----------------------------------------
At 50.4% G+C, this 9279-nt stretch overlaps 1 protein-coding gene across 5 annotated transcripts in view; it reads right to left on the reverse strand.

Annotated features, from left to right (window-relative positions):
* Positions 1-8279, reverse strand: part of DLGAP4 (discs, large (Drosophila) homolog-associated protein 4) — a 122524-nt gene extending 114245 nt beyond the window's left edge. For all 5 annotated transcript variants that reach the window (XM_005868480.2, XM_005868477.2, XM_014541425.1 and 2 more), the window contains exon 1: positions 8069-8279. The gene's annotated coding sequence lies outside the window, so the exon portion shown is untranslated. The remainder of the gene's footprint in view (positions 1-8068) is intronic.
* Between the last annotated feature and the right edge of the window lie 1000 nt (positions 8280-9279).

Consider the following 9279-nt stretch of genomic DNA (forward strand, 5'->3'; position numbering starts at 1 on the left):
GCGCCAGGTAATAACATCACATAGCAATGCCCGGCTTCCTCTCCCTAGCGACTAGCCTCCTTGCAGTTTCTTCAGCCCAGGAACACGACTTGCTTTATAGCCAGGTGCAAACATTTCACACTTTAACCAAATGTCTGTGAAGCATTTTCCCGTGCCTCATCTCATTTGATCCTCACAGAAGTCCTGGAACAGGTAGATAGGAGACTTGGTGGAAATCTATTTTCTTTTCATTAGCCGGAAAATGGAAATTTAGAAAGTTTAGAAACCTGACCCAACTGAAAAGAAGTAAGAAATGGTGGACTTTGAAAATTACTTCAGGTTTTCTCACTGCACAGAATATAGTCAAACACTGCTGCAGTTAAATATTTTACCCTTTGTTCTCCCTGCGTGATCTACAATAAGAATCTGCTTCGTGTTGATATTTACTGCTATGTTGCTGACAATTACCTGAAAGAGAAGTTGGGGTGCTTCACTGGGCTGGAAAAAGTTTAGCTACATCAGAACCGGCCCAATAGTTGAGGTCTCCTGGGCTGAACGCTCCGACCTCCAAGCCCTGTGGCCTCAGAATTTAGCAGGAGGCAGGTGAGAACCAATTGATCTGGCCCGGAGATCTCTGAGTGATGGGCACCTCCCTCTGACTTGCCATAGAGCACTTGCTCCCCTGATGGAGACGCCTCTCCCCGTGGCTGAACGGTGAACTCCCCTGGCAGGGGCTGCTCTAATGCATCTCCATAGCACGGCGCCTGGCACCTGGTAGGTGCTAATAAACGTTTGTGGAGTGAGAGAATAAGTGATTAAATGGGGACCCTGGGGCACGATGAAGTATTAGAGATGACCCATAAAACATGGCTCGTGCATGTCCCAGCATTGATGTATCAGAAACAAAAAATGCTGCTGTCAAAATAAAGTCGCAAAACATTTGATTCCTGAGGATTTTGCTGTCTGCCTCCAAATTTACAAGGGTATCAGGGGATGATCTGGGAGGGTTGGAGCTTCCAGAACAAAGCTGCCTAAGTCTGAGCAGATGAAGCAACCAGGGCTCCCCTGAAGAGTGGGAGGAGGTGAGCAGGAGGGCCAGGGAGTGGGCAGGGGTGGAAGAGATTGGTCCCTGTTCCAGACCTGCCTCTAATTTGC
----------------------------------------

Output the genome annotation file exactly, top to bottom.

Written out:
At 50.4% G+C, this 9279-nt stretch overlaps 1 protein-coding gene across 5 annotated transcripts in view; it reads right to left on the reverse strand.

Annotated features, from left to right (window-relative positions):
* Positions 1-8279, reverse strand: part of DLGAP4 (discs, large (Drosophila) homolog-associated protein 4) — a 122524-nt gene extending 114245 nt beyond the window's left edge. For all 5 annotated transcript variants that reach the window (XM_005868480.2, XM_005868477.2, XM_014541425.1 and 2 more), the window contains exon 1: positions 8069-8279. The gene's annotated coding sequence lies outside the window, so the exon portion shown is untranslated. The remainder of the gene's footprint in view (positions 1-8068) is intronic.
* Between the last annotated feature and the right edge of the window lie 1000 nt (positions 8280-9279).

Consider the following 9279-nt stretch of genomic DNA (forward strand, 5'->3'; position numbering starts at 1 on the left):
GCGCCAGGTAATAACATCACATAGCAATGCCCGGCTTCCTCTCCCTAGCGACTAGCCTCCTTGCAGTTTCTTCAGCCCAGGAACACGACTTGCTTTATAGCCAGGTGCAAACATTTCACACTTTAACCAAATGTCTGTGAAGCATTTTCCCGTGCCTCATCTCATTTGATCCTCACAGAAGTCCTGGAACAGGTAGATAGGAGACTTGGTGGAAATCTATTTTCTTTTCATTAGCCGGAAAATGGAAATTTAGAAAGTTTAGAAACCTGACCCAACTGAAAAGAAGTAAGAAATGGTGGACTTTGAAAATTACTTCAGGTTTTCTCACTGCACAGAATATAGTCAAACACTGCTGCAGTTAAATATTTTACCCTTTGTTCTCCCTGCGTGATCTACAATAAGAATCTGCTTCGTGTTGATATTTACTGCTATGTTGCTGACAATTACCTGAAAGAGAAGTTGGGGTGCTTCACTGGGCTGGAAAAAGTTTAGCTACATCAGAACCGGCCCAATAGTTGAGGTCTCCTGGGCTGAACGCTCCGACCTCCAAGCCCTGTGGCCTCAGAATTTAGCAGGAGGCAGGTGAGAACCAATTGATCTGGCCCGGAGATCTCTGAGTGATGGGCACCTCCCTCTGACTTGCCATAGAGCACTTGCTCCCCTGATGGAGACGCCTCTCCCCGTGGCTGAACGGTGAACTCCCCTGGCAGGGGCTGCTCTAATGCATCTCCATAGCACGGCGCCTGGCACCTGGTAGGTGCTAATAAACGTTTGTGGAGTGAGAGAATAAGTGATTAAATGGGGACCCTGGGGCACGATGAAGTATTAGAGATGACCCATAAAACATGGCTCGTGCATGTCCCAGCATTGATGTATCAGAAACAAAAAATGCTGCTGTCAAAATAAAGTCGCAAAACATTTGATTCCTGAGGATTTTGCTGTCTGCCTCCAAATTTACAAGGGTATCAGGGGATGATCTGGGAGGGTTGGAGCTTCCAGAACAAAGCTGCCTAAGTCTGAGCAGATGAAGCAACCAGGGCTCCCCTGAAGAGTGGGAGGAGGTGAGCAGGAGGGCCAGGGAGTGGGCAGGGGTGGAAGAGATTGGTCCCTGTTCCAGACCTGCCTCTAATTTGC